The trial starts with an EMA-only week. At the start of this week, all participants (immediate intervention group and diet-only control group) will fill out a baseline assessment consisting of several self-report questionnaires (specified below, under ‘Measures’) about eating styles, eating disorder pathology, general psychological distress, self-esteem and dysfunctional thinking. In addition, participants will obtain an independent measure of their BMI. No further intervention will take place.

App functionality during the first EMA-only week

During the entire week, the EMA module and Graphical Overview Feedback module of the app will be active, identical to the technical training.

Phase 3: Intervention Phase (weeks 2–7)

After the first EMA-only week, the Intervention Phase starts. This phase has a total duration of 6 weeks (weeks 2–7).

Diet

During the Intervention Phase, all participants (immediate intervention group and diet-only control group) are asked to actively follow a calorie-restrictive diet of their own choice. Supervision of the diet by a dietician or healthcare professional is not allowed. Instead, all participants select a diet coach (friend or family member). Participants will also develop an exercise plan. General information about dieting and exercising is provided as part of two online sessions in the first week of the Intervention Phase. At the end of the first week, participants are asked to finalise their choice. Aside of the two online sessions, no further information about selecting a diet is provided.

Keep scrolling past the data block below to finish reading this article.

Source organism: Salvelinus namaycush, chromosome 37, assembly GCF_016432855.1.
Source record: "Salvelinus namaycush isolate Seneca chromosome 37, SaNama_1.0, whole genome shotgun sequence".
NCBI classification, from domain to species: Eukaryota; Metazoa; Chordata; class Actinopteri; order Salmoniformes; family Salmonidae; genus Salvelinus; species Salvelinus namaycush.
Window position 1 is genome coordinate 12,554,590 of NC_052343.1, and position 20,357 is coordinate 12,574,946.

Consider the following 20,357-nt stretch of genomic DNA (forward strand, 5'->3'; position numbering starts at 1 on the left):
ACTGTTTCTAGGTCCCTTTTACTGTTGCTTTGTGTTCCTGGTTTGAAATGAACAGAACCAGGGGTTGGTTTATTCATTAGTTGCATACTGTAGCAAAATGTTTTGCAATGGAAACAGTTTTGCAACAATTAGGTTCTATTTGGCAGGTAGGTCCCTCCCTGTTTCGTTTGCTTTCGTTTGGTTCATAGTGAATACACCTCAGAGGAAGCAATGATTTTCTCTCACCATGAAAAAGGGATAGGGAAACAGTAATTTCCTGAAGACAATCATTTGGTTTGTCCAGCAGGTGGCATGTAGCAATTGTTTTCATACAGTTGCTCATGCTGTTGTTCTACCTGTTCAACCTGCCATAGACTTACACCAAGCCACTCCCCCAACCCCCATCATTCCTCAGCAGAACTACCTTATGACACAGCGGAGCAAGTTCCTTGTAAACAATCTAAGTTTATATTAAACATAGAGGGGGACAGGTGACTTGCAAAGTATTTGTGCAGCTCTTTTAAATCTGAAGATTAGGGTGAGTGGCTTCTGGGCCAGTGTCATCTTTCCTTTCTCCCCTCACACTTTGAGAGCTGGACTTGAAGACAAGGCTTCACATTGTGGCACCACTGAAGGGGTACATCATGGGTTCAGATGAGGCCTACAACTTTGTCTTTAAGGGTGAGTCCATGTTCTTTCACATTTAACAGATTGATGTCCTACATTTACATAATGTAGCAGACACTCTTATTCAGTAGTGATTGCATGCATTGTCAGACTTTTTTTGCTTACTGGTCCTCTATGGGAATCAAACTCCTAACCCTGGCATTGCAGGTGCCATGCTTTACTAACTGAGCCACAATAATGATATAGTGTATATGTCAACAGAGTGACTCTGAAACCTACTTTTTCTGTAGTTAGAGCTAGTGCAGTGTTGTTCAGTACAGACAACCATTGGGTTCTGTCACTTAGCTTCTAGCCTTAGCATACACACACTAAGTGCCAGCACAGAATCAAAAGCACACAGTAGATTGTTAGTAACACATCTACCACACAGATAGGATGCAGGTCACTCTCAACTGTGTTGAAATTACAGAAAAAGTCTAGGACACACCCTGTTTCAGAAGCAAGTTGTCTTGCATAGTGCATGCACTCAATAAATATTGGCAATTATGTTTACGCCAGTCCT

Cognitive intervention (for immediate intervention group only)

The cognitive intervention will be aimed at changing obesity-related dysfunctional thinking and at increasing self-esteem. It consists of ten individual online sessions on a computer (cCBT), and a module in the app. The computer sessions are included because CBT requires explanation of the theoretical model and therapeutic concepts that are too comprehensive to provide via an iPhone app due to screen size limitations that prevent a convincing digital presentation of the intervention. Therefore, the online sessions provide participants with the necessary information on the cognitive model and cognitive techniques, whereas the app is suitable to practise these skills in daily life.